I hope this does not sound too cynical. From my long association with editors and publishers I find them to be quite human and easy to deal with. Some of you might have the mistaken notion that they are ferocious folk who enjoy sending out rejection slips when actually know for a fact that they are as eager to get your story as you are form them to see it. The only trouble is that publishing firms simply cannot publish as many books as they wish due to the skyrocketing manufacturing costs of paper, printing, and binding. So they scan the submissions very carefully giving every manuscript that comes in through the transom a thorough reading. Actually some editors are frightened out of their sense lest they let a gem slip out of their hands and be taken by another publishing house. So you see – we have them there!
After having said all this, I suddenly realize I have not opened up the door to my world wide enough. For instance, I have not revealed anything about why I write these books for children… Maybe I have resisted speaking of the reason simply because I am not sure why except that it seems impossible for me to draw the line between so-called reality and fantasy. Even if I could draw the line I would not want to.
I have never sat down in front of my drawing board and wondered what story I should do next. Stories come chasing after me from out of the blue, you might say. I am patient to the point of permitting a story to take its time in forming in my mind then whichever characters takes my fancy first, I grab hold and follow where it leads me. Hardly ever do I start out with a moral, but sometimes after the book is printed and is out, I discover to my amazement that a moral has somehow sneaked in!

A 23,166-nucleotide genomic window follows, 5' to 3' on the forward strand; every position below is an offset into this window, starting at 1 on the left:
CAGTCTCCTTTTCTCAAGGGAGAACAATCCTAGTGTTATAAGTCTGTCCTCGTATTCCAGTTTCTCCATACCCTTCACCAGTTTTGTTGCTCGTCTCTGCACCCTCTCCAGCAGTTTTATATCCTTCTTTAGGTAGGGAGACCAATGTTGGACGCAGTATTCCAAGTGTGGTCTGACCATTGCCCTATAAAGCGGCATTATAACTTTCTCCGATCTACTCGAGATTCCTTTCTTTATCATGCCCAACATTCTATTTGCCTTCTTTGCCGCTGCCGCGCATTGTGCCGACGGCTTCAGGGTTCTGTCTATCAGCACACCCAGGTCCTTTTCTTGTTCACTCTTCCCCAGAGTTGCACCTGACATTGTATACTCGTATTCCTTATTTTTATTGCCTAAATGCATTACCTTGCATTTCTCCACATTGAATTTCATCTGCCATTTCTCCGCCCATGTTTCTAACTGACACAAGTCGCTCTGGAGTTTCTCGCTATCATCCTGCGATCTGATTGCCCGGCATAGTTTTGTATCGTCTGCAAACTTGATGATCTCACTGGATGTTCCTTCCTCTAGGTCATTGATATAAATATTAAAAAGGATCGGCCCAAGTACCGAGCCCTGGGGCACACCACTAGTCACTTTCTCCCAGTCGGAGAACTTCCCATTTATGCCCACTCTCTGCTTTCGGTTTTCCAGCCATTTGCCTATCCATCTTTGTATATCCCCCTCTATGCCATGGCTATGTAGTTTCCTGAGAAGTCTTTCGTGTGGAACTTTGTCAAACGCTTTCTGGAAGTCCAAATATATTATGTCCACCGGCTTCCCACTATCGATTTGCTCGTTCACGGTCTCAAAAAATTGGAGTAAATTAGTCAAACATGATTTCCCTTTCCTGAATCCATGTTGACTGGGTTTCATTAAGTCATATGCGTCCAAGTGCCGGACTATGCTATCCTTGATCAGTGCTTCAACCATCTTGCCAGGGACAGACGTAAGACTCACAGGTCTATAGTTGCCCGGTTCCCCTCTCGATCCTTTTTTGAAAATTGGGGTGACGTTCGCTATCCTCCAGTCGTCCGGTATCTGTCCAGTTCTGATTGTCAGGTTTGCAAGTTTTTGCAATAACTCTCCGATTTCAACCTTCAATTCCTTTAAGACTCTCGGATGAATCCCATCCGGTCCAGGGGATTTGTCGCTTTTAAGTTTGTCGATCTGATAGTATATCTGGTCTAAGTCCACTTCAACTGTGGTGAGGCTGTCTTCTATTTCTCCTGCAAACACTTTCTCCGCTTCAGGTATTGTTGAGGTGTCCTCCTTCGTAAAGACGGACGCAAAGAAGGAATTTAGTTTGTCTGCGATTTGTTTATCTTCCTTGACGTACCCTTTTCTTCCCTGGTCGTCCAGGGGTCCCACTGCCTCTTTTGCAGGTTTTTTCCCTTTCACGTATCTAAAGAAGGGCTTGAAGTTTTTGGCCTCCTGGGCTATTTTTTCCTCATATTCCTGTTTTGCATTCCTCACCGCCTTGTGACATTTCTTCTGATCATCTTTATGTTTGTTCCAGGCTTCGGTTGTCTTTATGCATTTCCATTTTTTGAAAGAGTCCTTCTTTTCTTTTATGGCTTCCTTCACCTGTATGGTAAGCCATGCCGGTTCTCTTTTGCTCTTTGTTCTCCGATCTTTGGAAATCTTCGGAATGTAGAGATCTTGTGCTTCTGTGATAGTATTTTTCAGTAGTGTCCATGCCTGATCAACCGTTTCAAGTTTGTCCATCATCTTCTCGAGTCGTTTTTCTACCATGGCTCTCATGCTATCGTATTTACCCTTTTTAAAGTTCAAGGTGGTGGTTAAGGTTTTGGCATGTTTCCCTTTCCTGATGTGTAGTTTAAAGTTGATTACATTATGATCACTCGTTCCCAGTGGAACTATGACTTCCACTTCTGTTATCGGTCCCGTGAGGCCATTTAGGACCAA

Being able to travel around the country from time to time when I am invited to attend book festivals and such and visiting children in their classrooms and libraries, I have had the thrill of my life discovering that many children know my books. Once you see the looks on the faces of the boys and girls who are acquainted with your books and hear them talk of the characters as if they were close friends, nothing could persuade you to cease creating still another book. At least, that is the case with me. I should be embarrassed to admit this, but indulging in such experiences I cannot help feeling that the picture book is indeed one of the most rewarding forms an artist or writer could possibly wish for.
And so, to all of you, I say “Good luck and come along!”